Dr. Douglas Gregg, Christian Formation and Direction Ministries
Prayer of Rest in the Ignatian Tradition
Brief Description: The prayer of rest (traditionally called contemplation) is a helpful way to conclude a prayer time. Here, one moves into silence to experience God at a deeper and more intimate level.
In the Ignatian tradition, lectio moved one naturally toward contemplation as the culmination of the encounter with God through Scripture—as rest without any effort or focus in the presence of God, as union with God (see the mystics). This has been lost in Scripture study in the last 500 years post-Reformation—see Thomas Keating’s writings, Contemplative Outreach, etc. Thus there has been a renewed emphasis on the prayer of rest or contemplative prayer, but it is a mistake to divorce this from lectio (see document entitled “A Lectio Leading to Prayer of Rest”). Approach: Be silent in the presence of the Lord without words or images. Release all distractions and surrender to his presence, to his gaze. When your mind wanders, use a breath prayer, what Keating (Centering Prayer) calls the “sacred word,” to return to His presence. You are responding to Jesus’ invitation in Matt. 11:28: “Come to me, all you who are weary and burdened, and I will give you rest.” Let God love you and give you rest. This is like two lovers in a quiet spot enjoying one another’s company, exchanging looks or expressing and sensing emotion—a communion beyond words.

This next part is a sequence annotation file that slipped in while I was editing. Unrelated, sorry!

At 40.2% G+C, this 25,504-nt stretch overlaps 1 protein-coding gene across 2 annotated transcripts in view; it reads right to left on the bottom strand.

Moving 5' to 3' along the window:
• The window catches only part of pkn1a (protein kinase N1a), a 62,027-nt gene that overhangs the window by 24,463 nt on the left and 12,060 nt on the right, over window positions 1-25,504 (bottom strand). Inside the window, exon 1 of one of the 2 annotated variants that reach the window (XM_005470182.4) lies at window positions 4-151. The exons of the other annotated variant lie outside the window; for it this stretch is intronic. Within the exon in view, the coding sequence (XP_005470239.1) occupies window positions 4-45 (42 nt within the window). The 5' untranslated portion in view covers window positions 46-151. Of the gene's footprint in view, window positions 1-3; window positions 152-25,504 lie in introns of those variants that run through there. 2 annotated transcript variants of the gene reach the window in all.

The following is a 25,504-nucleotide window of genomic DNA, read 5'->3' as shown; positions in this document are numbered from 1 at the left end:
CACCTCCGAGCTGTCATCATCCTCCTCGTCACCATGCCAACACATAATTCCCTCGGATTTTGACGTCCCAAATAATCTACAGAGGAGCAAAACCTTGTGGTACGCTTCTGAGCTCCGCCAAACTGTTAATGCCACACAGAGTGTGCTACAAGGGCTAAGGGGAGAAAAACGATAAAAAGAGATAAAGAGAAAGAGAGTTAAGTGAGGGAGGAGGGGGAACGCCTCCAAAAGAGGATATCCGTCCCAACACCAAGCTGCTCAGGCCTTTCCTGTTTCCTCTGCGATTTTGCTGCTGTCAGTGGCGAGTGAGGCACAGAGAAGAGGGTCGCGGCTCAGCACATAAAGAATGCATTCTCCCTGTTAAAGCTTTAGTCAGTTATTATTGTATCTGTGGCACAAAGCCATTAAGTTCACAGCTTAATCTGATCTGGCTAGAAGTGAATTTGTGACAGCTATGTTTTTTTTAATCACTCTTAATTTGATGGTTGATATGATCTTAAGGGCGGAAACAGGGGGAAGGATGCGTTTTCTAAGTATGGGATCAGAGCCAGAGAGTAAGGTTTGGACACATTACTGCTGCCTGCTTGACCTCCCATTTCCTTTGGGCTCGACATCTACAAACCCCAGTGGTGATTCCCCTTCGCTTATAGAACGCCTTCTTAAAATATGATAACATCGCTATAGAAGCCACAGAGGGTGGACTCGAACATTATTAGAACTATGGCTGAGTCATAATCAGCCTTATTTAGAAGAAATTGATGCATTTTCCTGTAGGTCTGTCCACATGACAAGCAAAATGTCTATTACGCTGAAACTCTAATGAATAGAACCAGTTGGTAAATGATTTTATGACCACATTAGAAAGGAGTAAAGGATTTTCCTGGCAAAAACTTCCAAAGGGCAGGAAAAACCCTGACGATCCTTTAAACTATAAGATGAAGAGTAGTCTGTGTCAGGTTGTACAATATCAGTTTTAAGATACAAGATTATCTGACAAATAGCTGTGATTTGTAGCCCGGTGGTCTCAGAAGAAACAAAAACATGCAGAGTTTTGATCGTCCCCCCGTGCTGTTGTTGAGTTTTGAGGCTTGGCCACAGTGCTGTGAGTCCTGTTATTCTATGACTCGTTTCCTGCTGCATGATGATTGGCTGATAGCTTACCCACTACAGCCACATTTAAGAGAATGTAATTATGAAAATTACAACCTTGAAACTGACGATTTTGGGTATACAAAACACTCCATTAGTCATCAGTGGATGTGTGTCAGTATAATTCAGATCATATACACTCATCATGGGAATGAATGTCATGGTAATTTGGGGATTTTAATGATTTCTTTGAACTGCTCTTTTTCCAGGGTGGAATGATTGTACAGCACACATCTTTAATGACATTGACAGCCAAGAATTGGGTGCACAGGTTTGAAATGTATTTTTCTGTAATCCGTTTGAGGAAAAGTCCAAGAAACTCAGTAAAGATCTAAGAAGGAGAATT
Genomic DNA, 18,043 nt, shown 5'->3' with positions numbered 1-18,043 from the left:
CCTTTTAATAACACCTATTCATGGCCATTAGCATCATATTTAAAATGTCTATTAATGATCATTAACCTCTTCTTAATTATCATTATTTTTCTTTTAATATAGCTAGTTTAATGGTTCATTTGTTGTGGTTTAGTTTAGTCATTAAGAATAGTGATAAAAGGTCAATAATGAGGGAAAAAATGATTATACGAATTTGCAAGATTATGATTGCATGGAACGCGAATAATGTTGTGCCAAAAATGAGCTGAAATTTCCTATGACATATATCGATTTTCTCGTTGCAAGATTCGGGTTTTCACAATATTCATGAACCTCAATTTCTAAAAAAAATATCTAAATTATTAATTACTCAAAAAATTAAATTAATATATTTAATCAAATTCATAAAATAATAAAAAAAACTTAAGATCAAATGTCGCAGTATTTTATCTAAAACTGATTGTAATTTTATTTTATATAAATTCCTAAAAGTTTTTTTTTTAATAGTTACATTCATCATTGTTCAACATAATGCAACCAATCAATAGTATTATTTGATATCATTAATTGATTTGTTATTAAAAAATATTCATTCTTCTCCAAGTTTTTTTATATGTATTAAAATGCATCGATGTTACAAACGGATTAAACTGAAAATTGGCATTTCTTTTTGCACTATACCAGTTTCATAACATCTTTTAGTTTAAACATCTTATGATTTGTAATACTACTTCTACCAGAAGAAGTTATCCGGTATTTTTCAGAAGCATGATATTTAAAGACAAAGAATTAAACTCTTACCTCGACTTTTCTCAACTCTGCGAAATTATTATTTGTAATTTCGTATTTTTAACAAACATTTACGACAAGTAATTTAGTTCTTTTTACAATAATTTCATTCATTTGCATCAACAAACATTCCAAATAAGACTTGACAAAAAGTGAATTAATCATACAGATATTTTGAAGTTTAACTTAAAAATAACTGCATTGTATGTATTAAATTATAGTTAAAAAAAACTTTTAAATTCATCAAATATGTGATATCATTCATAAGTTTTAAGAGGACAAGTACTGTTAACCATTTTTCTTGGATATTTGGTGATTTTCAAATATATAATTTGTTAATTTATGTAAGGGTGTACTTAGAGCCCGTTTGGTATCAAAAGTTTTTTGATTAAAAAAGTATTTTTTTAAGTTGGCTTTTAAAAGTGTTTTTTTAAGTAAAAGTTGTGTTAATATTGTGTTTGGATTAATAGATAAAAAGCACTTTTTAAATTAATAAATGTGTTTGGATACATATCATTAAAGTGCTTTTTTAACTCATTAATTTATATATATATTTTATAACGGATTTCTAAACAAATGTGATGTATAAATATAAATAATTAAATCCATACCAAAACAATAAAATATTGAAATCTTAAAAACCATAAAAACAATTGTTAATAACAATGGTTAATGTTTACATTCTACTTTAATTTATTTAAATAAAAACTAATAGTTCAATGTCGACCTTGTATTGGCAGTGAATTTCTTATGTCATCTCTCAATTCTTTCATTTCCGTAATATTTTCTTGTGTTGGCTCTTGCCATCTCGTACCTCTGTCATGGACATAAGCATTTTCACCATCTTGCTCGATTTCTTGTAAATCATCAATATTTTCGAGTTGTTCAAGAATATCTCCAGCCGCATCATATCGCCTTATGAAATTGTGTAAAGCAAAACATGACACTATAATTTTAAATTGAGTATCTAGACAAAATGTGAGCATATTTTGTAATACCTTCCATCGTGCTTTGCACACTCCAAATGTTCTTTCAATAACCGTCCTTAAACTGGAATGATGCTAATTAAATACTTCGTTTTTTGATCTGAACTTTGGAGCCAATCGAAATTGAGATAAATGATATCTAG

See also the section on physical rest.